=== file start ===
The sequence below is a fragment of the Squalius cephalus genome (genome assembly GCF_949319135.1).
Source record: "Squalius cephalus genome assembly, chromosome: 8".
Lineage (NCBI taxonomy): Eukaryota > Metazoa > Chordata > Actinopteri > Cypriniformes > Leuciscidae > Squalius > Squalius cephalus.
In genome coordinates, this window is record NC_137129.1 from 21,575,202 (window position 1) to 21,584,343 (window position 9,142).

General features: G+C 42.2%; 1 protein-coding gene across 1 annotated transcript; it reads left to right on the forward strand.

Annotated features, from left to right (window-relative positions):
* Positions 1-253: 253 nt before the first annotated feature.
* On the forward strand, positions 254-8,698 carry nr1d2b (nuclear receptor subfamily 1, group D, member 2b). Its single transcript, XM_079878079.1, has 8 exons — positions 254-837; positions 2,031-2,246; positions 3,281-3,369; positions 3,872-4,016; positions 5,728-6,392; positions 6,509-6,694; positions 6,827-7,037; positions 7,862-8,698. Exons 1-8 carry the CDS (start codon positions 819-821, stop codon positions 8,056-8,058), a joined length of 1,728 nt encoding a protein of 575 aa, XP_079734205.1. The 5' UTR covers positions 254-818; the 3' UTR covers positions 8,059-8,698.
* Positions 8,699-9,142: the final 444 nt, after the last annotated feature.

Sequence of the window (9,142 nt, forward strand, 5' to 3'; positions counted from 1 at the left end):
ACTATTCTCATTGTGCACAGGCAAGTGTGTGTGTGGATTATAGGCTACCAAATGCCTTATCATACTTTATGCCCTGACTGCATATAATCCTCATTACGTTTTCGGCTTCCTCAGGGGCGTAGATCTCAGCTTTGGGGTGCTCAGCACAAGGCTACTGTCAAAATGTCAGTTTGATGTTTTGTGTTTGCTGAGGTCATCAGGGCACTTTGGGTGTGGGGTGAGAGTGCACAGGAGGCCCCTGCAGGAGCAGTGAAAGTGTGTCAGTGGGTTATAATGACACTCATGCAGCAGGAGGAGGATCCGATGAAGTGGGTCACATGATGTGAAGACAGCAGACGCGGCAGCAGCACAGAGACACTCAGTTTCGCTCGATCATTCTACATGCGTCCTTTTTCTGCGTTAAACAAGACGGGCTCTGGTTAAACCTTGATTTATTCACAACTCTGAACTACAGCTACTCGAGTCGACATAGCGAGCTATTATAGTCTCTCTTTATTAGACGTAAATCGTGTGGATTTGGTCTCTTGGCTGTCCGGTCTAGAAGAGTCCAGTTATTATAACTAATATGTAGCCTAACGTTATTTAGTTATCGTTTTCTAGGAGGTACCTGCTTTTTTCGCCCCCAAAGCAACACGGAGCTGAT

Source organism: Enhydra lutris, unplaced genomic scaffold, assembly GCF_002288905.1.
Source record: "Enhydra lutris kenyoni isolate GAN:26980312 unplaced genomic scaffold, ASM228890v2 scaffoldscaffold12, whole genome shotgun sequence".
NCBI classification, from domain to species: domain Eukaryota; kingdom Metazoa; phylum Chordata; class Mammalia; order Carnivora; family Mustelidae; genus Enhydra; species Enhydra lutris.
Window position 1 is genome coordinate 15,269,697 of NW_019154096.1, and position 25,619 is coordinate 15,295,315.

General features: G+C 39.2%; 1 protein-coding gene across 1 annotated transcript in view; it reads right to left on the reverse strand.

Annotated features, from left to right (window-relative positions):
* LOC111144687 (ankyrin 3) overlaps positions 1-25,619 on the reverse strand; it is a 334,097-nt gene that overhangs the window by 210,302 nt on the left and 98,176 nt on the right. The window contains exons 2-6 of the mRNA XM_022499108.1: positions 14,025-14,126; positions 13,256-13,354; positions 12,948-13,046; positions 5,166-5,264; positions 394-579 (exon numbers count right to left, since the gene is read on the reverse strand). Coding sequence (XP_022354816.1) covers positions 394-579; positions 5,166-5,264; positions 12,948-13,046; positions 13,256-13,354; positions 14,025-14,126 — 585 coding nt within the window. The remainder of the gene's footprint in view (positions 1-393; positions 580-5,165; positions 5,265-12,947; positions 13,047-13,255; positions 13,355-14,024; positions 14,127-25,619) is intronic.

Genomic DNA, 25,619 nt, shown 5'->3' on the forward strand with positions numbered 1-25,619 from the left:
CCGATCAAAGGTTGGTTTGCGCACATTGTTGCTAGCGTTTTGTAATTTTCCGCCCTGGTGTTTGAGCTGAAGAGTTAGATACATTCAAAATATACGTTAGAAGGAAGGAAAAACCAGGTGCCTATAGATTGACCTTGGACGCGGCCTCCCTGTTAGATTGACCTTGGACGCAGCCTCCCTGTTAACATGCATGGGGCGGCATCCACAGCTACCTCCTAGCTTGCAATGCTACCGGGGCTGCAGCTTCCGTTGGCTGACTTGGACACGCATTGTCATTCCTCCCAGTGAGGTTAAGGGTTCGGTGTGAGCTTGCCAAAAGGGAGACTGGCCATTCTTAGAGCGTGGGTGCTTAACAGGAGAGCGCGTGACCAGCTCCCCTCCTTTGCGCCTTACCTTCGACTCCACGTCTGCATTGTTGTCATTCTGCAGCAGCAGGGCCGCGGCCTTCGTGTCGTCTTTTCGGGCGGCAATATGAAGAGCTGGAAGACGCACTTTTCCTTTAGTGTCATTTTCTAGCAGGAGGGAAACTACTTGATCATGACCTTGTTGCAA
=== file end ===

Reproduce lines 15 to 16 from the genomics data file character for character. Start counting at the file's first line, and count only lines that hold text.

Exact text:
Window position 1 is genome coordinate 15,269,697 of NW_019154096.1, and position 25,619 is coordinate 15,295,315.

General features: G+C 39.2%; 1 protein-coding gene across 1 annotated transcript in view; it reads right to left on the reverse strand.